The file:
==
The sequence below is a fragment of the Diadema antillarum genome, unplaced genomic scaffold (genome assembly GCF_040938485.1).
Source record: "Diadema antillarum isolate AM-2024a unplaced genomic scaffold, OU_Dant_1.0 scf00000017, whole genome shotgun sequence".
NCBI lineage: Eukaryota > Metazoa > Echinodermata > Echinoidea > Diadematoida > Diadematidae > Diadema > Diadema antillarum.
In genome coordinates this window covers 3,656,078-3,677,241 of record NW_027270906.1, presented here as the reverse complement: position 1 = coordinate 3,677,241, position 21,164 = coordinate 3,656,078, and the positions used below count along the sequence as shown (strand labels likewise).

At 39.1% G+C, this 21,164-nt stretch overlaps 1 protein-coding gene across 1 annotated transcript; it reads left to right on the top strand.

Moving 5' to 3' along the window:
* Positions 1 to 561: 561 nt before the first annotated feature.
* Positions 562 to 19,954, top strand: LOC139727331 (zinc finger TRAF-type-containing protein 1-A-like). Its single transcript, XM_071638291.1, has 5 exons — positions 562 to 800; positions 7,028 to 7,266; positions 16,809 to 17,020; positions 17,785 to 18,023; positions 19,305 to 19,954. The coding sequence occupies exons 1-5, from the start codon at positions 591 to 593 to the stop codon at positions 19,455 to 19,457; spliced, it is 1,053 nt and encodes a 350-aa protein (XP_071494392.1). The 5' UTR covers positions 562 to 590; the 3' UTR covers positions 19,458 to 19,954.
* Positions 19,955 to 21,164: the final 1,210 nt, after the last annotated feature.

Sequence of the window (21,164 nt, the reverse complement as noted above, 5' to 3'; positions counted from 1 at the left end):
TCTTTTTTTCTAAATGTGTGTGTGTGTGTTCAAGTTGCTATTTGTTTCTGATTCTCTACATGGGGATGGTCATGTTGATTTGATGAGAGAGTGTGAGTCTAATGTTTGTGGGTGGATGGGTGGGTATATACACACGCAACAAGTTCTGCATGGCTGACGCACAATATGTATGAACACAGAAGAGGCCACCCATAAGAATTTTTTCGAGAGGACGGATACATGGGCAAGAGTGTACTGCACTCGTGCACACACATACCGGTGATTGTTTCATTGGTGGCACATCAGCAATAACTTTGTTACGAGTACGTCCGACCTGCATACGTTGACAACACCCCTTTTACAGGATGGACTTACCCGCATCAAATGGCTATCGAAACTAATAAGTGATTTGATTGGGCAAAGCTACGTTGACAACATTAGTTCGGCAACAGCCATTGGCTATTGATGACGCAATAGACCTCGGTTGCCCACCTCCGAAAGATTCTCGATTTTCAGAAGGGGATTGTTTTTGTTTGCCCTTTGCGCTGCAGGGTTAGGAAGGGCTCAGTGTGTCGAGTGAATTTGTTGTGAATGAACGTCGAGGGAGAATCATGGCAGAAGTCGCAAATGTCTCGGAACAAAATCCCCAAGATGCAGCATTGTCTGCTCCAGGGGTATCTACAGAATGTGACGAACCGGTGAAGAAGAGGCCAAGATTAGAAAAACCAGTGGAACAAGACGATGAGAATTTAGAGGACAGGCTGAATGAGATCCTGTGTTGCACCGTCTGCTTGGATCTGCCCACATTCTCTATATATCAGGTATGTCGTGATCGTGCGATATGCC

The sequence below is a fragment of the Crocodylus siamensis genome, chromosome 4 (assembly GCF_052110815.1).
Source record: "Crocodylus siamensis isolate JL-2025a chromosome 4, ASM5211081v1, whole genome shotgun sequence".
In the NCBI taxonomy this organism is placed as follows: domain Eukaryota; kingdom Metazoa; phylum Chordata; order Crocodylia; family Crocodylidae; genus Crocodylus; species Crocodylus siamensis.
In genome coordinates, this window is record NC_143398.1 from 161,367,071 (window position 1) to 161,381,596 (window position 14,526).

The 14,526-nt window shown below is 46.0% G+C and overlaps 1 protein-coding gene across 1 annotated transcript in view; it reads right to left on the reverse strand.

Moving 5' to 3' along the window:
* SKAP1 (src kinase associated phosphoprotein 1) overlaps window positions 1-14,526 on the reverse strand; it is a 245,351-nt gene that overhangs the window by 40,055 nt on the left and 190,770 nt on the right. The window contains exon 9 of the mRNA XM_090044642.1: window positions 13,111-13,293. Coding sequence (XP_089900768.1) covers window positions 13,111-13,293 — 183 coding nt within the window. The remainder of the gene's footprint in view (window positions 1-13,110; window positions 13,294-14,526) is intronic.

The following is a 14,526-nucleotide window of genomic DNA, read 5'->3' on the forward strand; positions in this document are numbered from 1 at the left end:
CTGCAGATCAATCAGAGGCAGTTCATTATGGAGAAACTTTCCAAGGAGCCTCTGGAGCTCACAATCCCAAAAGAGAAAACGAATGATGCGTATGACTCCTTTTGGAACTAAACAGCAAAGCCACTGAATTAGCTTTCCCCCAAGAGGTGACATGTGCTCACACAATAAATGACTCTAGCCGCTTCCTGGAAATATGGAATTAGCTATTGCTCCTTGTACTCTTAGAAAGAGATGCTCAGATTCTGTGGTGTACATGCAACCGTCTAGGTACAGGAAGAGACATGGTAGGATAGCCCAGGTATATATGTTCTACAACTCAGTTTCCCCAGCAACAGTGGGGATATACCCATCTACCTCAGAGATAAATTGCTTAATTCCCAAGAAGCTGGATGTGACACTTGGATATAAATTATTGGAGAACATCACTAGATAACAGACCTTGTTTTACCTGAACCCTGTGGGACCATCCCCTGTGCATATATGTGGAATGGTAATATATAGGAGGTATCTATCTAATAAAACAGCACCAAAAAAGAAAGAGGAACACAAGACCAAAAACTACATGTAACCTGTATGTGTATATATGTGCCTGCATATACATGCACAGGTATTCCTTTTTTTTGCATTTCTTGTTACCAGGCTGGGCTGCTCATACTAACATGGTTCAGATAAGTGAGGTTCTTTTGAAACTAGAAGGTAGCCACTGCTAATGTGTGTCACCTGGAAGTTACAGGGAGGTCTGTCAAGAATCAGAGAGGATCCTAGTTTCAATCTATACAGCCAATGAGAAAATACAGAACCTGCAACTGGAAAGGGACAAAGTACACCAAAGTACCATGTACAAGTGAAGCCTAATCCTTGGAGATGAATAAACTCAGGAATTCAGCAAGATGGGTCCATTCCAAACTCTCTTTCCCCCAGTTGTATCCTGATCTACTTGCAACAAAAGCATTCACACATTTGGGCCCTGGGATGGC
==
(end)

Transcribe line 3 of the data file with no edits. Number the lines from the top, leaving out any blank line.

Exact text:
NCBI lineage: Eukaryota > Metazoa > Echinodermata > Echinoidea > Diadematoida > Diadematidae > Diadema > Diadema antillarum.